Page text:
The KPMG report says 2016 was a record year in tourist arrivals, with the number reaching 3,186,531. In 2016 there was an increase of 19.8% compared to 2015, when tourist arrivals reached 2,659,405. The report also notes that the Cyprus tourist product is more expensive than other Mediterranean destinations. Also mentioned in the report are the government’s efforts to decrease seasonality in tourism, by increasing the tourist period by two months. There is also mention of the casino-resort to begin construction in the near future which will also decrease seasonality.

One of the Top 10 beaches is Fig Tree bay in Protaras – fourth on the Europe list and 19th in the world, was noted for its ‘very clean beach with lots of sunbeds’ and the chance to enjoy water sports in its clear waters, too.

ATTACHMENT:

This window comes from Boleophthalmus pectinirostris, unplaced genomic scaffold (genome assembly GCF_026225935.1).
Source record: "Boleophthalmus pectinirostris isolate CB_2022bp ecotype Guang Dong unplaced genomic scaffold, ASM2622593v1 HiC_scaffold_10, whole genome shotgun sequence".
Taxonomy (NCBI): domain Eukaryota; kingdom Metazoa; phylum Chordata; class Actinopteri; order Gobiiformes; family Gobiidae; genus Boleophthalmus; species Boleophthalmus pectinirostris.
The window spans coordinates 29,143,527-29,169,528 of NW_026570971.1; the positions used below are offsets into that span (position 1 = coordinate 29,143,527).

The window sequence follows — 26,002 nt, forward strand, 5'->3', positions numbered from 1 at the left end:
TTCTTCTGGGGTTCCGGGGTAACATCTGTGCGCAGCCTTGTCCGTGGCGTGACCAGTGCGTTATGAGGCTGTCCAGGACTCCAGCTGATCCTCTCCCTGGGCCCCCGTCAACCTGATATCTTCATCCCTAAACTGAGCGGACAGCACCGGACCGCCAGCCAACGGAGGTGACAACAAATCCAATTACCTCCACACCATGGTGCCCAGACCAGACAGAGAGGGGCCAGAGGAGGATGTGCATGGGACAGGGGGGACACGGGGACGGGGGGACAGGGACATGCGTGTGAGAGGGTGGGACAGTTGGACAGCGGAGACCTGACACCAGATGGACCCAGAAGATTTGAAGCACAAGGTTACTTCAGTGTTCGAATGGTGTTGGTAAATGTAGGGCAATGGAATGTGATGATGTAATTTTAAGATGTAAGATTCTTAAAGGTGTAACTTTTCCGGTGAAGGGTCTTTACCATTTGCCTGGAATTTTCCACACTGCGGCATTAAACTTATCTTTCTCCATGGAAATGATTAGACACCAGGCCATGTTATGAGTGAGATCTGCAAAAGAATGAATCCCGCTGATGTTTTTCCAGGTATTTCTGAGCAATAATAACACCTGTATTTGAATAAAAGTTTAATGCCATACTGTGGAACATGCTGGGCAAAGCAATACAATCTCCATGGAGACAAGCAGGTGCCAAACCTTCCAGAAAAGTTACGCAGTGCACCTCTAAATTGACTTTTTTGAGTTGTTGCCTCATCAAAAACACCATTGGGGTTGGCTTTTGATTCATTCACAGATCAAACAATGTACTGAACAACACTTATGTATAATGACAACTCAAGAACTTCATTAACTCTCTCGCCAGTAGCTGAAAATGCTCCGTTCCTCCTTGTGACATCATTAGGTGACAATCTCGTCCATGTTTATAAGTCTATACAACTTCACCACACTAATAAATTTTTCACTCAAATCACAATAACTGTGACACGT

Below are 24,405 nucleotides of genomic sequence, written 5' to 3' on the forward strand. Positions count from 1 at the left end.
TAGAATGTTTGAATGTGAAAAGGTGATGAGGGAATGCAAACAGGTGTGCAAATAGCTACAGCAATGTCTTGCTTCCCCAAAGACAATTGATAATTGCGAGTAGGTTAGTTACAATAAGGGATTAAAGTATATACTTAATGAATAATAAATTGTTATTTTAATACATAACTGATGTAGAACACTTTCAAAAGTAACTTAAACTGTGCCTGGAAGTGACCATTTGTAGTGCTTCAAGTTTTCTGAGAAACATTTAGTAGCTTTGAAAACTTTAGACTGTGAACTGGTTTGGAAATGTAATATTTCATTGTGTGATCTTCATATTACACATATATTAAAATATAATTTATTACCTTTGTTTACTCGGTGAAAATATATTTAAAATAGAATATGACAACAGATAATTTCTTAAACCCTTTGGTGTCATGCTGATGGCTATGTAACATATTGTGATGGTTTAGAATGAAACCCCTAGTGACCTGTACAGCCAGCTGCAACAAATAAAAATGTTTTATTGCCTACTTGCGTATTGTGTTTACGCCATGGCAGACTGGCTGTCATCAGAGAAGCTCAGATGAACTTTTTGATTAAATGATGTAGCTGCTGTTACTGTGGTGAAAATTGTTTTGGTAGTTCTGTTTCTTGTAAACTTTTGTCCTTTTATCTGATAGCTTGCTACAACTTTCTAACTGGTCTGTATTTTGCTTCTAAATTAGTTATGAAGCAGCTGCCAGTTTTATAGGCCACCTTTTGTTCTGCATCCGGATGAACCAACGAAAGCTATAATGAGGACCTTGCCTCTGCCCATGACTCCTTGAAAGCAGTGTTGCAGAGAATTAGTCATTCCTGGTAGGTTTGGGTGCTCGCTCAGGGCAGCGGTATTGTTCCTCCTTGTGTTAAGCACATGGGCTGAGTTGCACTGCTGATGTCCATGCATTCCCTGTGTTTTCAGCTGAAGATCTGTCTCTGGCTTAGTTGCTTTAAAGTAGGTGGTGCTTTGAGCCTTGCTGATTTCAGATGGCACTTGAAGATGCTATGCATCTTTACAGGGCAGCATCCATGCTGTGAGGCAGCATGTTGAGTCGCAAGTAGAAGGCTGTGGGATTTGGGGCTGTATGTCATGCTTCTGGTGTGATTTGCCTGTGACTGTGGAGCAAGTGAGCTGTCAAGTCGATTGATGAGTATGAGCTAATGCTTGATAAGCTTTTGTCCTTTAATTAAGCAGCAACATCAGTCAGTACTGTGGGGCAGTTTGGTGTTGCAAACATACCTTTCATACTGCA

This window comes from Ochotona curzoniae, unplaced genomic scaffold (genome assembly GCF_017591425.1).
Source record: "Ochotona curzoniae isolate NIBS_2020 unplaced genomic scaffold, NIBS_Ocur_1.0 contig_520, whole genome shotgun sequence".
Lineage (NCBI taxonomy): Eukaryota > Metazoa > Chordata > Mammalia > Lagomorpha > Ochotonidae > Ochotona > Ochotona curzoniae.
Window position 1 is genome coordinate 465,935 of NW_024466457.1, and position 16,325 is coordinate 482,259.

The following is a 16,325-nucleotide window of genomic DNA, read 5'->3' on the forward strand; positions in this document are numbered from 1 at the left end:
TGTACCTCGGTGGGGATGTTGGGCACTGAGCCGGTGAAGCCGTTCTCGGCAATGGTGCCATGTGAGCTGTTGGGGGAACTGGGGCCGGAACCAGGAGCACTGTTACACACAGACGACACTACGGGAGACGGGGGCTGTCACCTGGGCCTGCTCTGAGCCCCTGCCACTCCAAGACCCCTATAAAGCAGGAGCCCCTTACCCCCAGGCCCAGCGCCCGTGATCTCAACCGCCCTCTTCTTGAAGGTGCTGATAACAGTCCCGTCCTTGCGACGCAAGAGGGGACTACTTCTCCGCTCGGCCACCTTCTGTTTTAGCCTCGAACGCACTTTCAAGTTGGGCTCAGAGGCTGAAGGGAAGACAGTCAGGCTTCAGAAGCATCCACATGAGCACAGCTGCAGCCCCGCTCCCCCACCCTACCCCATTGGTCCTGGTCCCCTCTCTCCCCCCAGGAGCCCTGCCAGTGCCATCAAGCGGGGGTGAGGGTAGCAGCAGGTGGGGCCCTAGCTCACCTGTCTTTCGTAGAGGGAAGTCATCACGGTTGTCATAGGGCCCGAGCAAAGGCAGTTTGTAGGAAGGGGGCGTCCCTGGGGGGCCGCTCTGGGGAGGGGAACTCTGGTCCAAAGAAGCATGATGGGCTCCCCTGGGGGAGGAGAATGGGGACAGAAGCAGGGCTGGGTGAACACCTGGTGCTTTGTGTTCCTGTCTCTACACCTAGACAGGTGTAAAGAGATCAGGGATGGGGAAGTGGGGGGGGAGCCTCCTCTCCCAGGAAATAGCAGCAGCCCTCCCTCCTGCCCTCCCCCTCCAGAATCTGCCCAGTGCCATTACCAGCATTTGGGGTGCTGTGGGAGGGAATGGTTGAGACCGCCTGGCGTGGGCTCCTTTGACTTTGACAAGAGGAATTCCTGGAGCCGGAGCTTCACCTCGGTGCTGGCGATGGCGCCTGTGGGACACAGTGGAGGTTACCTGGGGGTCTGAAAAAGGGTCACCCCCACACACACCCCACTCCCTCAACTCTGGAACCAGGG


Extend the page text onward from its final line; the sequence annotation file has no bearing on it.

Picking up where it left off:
New tourism study predicts rosy future, Tourism minister confident for 2017, Tourism contributes €3.5 billion to economy in 2016, Lakkotrypis: Positive Trend in Tourism to Continue in 2017, TripAdvisor names 2017’s best beaches in the world

Following a recent agreement signed between TUI UK & Ireland and, Cyprus is expected to become one of the top destinations for weddings.

The three-year agreement aims to benefit all parties involved, by accelerating the wedding booking process while avoiding bureaucratic procedures and by providing the opportunity for couples to easily select their ideal venue.

Maria Evripides, CEO,, stated, "This cooperation is not only a milestone for the evolution of our platform, but also a significant vote of confidence testifying to the importance and strategic power of wedding tourism as a whole."

In order to ensure the success of the booking process, executive members of the Cyprus-based wedding platform travelled to Wales to train travel agents to effectively use the booking system.